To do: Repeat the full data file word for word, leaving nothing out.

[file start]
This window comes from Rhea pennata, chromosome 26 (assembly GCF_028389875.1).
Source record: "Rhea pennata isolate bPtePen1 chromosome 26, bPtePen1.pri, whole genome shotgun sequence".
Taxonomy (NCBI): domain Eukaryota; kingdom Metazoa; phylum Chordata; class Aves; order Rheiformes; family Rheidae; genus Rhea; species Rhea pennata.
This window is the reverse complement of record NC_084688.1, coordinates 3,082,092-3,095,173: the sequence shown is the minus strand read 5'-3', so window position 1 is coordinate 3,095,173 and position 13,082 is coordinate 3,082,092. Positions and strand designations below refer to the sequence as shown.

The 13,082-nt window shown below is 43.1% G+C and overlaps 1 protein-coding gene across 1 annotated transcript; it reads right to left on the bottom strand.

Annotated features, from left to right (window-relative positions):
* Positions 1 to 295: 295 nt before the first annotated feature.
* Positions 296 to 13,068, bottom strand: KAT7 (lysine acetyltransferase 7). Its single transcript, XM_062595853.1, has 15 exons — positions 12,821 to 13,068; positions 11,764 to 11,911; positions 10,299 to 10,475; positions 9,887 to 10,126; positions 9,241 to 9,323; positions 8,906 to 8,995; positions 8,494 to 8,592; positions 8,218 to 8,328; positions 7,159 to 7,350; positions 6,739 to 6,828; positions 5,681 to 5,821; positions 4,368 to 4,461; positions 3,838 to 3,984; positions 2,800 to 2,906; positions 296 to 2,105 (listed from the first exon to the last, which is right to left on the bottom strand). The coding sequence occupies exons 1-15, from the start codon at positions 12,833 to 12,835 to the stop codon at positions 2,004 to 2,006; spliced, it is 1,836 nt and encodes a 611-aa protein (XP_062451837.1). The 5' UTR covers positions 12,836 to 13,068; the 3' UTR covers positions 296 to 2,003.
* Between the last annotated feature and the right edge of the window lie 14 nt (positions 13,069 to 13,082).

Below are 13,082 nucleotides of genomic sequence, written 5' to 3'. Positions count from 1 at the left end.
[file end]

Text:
This window comes from Rhea pennata, chromosome 26 (assembly GCF_028389875.1).
Source record: "Rhea pennata isolate bPtePen1 chromosome 26, bPtePen1.pri, whole genome shotgun sequence".
Taxonomy (NCBI): domain Eukaryota; kingdom Metazoa; phylum Chordata; class Aves; order Rheiformes; family Rheidae; genus Rhea; species Rhea pennata.
This window is the reverse complement of record NC_084688.1, coordinates 3,082,092-3,095,173: the sequence shown is the minus strand read 5'-3', so window position 1 is coordinate 3,095,173 and position 13,082 is coordinate 3,082,092. Positions and strand designations below refer to the sequence as shown.

The 13,082-nt window shown below is 43.1% G+C and overlaps 1 protein-coding gene across 1 annotated transcript; it reads right to left on the bottom strand.

Annotated features, from left to right (window-relative positions):
* Positions 1 to 295: 295 nt before the first annotated feature.
* Positions 296 to 13,068, bottom strand: KAT7 (lysine acetyltransferase 7). Its single transcript, XM_062595853.1, has 15 exons — positions 12,821 to 13,068; positions 11,764 to 11,911; positions 10,299 to 10,475; positions 9,887 to 10,126; positions 9,241 to 9,323; positions 8,906 to 8,995; positions 8,494 to 8,592; positions 8,218 to 8,328; positions 7,159 to 7,350; positions 6,739 to 6,828; positions 5,681 to 5,821; positions 4,368 to 4,461; positions 3,838 to 3,984; positions 2,800 to 2,906; positions 296 to 2,105 (listed from the first exon to the last, which is right to left on the bottom strand). The coding sequence occupies exons 1-15, from the start codon at positions 12,833 to 12,835 to the stop codon at positions 2,004 to 2,006; spliced, it is 1,836 nt and encodes a 611-aa protein (XP_062451837.1). The 5' UTR covers positions 12,836 to 13,068; the 3' UTR covers positions 296 to 2,003.
* Between the last annotated feature and the right edge of the window lie 14 nt (positions 13,069 to 13,082).

Below are 13,082 nucleotides of genomic sequence, written 5' to 3'. Positions count from 1 at the left end.